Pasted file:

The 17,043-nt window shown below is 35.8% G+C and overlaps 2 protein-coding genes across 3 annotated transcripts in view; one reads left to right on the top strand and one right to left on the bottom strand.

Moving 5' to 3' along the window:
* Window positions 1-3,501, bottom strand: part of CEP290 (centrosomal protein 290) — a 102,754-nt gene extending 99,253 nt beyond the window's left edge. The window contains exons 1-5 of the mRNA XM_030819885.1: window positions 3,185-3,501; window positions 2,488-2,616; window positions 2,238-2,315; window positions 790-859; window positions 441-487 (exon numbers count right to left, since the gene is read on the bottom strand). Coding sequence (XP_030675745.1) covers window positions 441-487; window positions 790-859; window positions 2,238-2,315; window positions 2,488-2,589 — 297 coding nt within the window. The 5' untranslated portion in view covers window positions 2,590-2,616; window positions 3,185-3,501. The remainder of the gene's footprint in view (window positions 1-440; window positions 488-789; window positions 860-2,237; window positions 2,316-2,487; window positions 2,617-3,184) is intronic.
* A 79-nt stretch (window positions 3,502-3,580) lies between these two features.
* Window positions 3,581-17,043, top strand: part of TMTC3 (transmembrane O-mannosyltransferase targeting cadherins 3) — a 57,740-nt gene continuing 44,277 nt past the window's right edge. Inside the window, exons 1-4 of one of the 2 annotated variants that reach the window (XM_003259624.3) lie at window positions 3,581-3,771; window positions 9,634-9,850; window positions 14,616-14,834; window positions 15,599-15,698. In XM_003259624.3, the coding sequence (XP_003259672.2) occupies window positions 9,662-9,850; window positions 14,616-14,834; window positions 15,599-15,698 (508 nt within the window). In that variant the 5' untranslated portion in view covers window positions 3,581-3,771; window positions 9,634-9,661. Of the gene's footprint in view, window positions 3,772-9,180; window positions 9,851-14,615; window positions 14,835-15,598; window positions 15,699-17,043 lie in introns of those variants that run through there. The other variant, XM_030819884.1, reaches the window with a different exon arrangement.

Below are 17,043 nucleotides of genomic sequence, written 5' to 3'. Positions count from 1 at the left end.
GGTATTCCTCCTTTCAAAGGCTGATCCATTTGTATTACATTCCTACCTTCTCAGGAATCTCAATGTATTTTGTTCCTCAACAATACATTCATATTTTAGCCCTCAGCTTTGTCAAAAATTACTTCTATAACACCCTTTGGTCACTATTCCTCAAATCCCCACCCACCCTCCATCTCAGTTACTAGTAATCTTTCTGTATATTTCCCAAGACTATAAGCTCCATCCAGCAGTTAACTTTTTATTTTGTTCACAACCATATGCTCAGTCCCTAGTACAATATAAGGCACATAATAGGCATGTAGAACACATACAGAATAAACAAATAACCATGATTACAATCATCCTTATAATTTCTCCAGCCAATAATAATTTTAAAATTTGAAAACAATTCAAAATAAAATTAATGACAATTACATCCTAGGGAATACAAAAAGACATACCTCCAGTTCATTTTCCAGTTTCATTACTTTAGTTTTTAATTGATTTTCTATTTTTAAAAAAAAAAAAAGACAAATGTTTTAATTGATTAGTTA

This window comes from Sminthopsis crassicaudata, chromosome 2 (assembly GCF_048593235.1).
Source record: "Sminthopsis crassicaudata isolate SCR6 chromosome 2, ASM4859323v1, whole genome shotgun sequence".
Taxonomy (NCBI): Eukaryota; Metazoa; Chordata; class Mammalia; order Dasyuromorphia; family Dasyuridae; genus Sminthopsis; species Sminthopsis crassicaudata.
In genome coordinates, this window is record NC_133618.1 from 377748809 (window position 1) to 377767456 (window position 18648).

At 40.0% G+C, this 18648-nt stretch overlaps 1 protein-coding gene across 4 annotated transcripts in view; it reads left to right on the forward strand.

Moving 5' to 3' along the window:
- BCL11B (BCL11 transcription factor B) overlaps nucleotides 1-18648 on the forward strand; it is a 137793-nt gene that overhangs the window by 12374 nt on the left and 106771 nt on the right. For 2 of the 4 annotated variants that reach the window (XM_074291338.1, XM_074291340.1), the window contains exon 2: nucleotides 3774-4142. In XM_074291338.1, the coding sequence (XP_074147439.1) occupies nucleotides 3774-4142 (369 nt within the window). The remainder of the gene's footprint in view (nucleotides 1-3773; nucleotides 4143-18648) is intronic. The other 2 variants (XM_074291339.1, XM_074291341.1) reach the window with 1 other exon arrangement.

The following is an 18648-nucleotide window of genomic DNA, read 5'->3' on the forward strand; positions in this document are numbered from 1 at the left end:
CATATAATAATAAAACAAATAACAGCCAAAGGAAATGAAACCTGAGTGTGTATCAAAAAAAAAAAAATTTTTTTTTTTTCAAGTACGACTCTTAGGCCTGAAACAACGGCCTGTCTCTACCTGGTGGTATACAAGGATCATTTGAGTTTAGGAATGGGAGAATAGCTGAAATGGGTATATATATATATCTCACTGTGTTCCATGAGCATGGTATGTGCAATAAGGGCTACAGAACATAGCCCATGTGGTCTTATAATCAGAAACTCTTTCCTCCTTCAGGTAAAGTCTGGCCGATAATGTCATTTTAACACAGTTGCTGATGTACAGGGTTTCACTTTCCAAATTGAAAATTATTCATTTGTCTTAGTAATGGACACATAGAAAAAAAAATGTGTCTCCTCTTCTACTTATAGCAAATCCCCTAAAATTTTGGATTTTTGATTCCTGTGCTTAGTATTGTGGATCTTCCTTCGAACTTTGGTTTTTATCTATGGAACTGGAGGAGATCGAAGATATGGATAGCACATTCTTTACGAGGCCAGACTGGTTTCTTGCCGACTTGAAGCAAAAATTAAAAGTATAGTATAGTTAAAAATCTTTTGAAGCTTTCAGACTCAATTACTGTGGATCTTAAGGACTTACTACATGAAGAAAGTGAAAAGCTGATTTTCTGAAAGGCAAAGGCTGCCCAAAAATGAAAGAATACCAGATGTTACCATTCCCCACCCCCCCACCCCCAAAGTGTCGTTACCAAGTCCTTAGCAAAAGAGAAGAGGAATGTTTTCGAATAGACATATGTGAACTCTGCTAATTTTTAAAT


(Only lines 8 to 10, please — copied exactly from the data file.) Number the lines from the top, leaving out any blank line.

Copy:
This window comes from Sminthopsis crassicaudata, chromosome 2 (assembly GCF_048593235.1).
Source record: "Sminthopsis crassicaudata isolate SCR6 chromosome 2, ASM4859323v1, whole genome shotgun sequence".
Taxonomy (NCBI): Eukaryota; Metazoa; Chordata; class Mammalia; order Dasyuromorphia; family Dasyuridae; genus Sminthopsis; species Sminthopsis crassicaudata.